Not even Maduro’s centralized military and police forces can keep the peace within Caracas. Recent clashes between Venezuelan police and local gangs within the city resulted in some successful seizures of gang weapons. The operation also resulted in several deaths, at least four police officers, twenty-two gang members, though Maduro’s administration has not disclosed exactly how many civilians were killed in the fighting.
True to form, media outlets loyal to Maduro have placed the blame for recent gang violence on opposition parties and foreign influences, suggesting that such interference is an attempt to destabilize Maduro’s control of Venezuela. Opposition media outlets and politicians have spoken against Maduro’s tactics of handling gang violence, suggesting that Maduro’s poor leadership and policy decisions have more to do with the increased aggressiveness of the gangs in Caracas, as the Venezuelan police and military have not been assertive or attentive towards the growing power of local gangs. Given that other areas of Venezuela have suffered from a lack of government policing, it is likely that Maduro’s poor management of government resources is catching up to even his centralized power bases within the police and the military.
Two potential policies seem evident to observers within the United States. Given the weakened nature of state institutions, new Venezuelan leadership is highly desired among the people of Venezuela. The United States could attempt to remove Maduro’s corrupt regime through direct or overt means, such as openly sponsoring groups that plan to violently overthrow Maduro’s regime or deploying American troops to install Juan Guaidó as the legitimate head of state. Such action would quickly be followed by direct Russian intervention on behalf of Maduro or Maduro loyalists.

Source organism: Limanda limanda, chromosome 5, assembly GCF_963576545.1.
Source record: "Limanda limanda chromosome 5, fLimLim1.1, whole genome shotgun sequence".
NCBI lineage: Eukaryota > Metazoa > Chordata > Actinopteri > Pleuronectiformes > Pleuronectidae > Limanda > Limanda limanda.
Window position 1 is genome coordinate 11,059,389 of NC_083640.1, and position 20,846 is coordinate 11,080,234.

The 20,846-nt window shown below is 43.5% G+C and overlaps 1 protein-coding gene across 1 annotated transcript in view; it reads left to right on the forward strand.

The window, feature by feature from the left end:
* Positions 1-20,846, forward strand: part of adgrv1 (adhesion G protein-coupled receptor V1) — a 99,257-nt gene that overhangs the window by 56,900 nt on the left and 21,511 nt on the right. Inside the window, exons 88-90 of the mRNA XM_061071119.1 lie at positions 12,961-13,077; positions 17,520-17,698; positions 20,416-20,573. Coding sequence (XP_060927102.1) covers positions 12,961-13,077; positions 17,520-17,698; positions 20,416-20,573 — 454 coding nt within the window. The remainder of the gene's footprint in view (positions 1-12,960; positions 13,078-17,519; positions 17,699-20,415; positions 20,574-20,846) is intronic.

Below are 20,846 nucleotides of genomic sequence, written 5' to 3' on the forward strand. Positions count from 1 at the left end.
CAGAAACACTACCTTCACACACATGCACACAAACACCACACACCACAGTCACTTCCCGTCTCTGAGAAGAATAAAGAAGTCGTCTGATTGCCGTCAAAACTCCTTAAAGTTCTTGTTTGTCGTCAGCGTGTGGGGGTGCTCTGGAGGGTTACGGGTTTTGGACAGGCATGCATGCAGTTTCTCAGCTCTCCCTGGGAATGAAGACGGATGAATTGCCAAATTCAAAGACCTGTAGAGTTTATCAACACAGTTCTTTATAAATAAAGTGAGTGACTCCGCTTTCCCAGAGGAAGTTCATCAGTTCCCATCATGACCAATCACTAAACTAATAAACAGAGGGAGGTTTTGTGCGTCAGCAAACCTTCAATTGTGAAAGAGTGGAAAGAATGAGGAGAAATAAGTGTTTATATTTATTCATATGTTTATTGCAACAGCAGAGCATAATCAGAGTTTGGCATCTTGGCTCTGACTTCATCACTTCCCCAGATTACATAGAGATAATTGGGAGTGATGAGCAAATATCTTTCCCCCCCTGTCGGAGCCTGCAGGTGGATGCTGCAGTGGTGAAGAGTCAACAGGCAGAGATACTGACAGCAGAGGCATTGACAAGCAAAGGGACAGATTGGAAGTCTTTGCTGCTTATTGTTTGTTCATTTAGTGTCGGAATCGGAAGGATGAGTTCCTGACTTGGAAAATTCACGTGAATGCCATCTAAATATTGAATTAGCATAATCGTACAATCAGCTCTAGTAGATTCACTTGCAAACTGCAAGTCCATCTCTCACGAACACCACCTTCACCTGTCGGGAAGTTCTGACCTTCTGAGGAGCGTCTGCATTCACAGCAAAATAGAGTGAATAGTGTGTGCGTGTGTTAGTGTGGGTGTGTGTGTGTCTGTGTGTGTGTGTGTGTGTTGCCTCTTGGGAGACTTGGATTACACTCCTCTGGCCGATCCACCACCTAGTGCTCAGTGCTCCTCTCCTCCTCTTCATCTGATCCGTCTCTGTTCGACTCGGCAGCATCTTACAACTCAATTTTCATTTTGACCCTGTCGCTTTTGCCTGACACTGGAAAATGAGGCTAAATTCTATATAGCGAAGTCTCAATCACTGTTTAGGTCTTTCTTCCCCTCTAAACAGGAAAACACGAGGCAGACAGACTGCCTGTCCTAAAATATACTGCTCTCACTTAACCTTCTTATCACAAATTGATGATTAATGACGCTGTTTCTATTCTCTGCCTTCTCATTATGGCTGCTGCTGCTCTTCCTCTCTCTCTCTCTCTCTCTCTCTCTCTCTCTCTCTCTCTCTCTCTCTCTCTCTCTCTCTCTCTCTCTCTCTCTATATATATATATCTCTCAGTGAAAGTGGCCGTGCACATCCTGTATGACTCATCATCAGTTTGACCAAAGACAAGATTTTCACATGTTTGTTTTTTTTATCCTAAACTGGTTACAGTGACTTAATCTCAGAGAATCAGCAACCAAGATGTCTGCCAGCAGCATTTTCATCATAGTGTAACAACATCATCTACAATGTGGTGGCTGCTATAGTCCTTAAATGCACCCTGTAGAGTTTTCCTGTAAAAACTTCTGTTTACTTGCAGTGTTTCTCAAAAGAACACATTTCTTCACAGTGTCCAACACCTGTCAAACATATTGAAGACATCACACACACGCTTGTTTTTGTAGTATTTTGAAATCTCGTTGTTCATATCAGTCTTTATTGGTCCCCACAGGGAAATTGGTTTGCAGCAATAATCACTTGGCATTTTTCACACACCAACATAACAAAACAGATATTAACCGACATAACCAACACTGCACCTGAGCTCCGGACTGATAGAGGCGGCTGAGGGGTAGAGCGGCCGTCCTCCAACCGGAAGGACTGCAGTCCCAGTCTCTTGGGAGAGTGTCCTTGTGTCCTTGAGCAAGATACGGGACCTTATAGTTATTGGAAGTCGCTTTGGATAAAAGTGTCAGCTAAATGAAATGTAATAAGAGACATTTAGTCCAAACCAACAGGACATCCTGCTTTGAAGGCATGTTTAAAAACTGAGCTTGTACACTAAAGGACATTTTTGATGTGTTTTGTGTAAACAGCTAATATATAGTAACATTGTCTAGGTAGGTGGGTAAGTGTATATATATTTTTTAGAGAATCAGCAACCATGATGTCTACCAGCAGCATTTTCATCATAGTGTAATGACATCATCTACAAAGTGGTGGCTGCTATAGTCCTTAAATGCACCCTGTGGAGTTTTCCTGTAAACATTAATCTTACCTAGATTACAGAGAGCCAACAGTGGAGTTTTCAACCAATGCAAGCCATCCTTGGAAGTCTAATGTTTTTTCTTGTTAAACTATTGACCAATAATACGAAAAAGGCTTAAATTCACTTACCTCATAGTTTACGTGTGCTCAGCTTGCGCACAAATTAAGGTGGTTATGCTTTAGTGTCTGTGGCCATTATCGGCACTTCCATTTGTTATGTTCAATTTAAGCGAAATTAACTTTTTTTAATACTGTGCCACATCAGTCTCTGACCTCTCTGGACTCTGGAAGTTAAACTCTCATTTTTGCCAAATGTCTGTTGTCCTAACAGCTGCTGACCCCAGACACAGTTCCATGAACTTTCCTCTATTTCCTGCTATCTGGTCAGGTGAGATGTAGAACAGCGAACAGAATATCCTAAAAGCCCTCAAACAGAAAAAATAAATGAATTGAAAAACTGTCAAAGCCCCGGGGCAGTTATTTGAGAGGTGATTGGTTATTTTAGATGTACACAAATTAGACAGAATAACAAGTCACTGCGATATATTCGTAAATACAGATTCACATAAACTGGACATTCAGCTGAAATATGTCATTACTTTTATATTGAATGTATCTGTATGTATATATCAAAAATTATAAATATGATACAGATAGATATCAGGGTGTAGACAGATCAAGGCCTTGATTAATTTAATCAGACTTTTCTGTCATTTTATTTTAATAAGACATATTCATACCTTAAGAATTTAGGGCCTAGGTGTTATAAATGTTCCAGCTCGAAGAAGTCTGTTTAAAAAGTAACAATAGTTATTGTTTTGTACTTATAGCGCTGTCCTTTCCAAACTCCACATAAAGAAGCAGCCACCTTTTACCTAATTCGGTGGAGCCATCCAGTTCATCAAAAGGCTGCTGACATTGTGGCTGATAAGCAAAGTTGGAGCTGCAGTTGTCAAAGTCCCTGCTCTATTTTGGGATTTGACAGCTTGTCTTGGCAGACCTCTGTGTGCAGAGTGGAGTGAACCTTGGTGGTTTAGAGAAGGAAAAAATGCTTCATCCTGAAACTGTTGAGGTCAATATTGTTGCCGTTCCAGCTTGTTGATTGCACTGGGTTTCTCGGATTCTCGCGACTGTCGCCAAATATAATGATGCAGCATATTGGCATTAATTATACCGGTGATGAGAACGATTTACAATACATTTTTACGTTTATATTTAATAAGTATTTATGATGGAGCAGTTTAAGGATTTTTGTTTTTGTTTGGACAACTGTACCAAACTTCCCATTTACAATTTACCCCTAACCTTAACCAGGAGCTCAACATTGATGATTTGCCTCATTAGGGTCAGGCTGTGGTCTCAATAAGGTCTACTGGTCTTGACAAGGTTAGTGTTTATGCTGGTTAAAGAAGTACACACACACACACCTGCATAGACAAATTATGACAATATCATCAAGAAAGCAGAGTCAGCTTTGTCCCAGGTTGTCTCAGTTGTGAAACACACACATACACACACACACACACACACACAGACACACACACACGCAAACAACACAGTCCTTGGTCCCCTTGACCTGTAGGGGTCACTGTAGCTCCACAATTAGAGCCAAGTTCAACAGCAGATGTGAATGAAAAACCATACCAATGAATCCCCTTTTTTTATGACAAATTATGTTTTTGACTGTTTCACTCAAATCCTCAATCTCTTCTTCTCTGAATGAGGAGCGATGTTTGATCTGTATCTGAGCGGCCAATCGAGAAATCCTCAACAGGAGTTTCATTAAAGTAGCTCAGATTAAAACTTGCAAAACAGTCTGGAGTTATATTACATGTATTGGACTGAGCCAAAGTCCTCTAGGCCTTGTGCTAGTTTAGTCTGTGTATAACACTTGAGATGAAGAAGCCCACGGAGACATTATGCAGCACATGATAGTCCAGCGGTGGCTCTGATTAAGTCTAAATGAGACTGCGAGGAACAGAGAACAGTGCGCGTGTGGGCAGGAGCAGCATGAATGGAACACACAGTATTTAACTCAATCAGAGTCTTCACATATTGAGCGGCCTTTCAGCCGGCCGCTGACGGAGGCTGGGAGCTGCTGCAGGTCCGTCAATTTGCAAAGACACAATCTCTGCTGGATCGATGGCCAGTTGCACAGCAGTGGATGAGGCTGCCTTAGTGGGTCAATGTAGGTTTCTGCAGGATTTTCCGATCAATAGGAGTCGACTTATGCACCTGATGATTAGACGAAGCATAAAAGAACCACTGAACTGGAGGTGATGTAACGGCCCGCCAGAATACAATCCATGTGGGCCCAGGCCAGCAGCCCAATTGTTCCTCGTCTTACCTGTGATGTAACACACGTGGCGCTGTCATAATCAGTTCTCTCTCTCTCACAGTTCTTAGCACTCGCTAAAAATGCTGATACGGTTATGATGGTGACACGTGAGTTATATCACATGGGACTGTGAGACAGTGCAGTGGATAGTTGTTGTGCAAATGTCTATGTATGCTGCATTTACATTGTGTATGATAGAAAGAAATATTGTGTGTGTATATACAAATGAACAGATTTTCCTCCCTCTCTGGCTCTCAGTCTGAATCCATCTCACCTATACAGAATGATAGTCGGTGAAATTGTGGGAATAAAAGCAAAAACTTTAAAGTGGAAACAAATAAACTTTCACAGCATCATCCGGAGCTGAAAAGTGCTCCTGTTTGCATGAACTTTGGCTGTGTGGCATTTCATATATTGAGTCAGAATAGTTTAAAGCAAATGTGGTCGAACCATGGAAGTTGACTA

On the other hand, the United States could continue to sponsor Maduro’s domestic political rivals, chiefly Juan Guaidó as the legitimate Venezuelan head of state. By continuing to leverage tariffs against Maduro and his ruling party, the United States can exert pressure on Maduro to cave and cede control to Guaidó. Eventually, Maduro or a successor will likely be unable to maintain control of Venezuela as a result of domestic pressure for change or foreign diplomatic strength brought to bear against it.
Though some regime change would be ideal within Venezuela, such a regime change must take place within the context of challenging Russian interests closer to American soil. Though the humanitarian plight of the Venezuelans is significant, the United States also has much to gain by challenging Russian interests within the American hemisphere. By testing the relationship between Russia and President Maduro, the United States can strengthen its regional positioning for future challenges with Russia and other foreign rivals.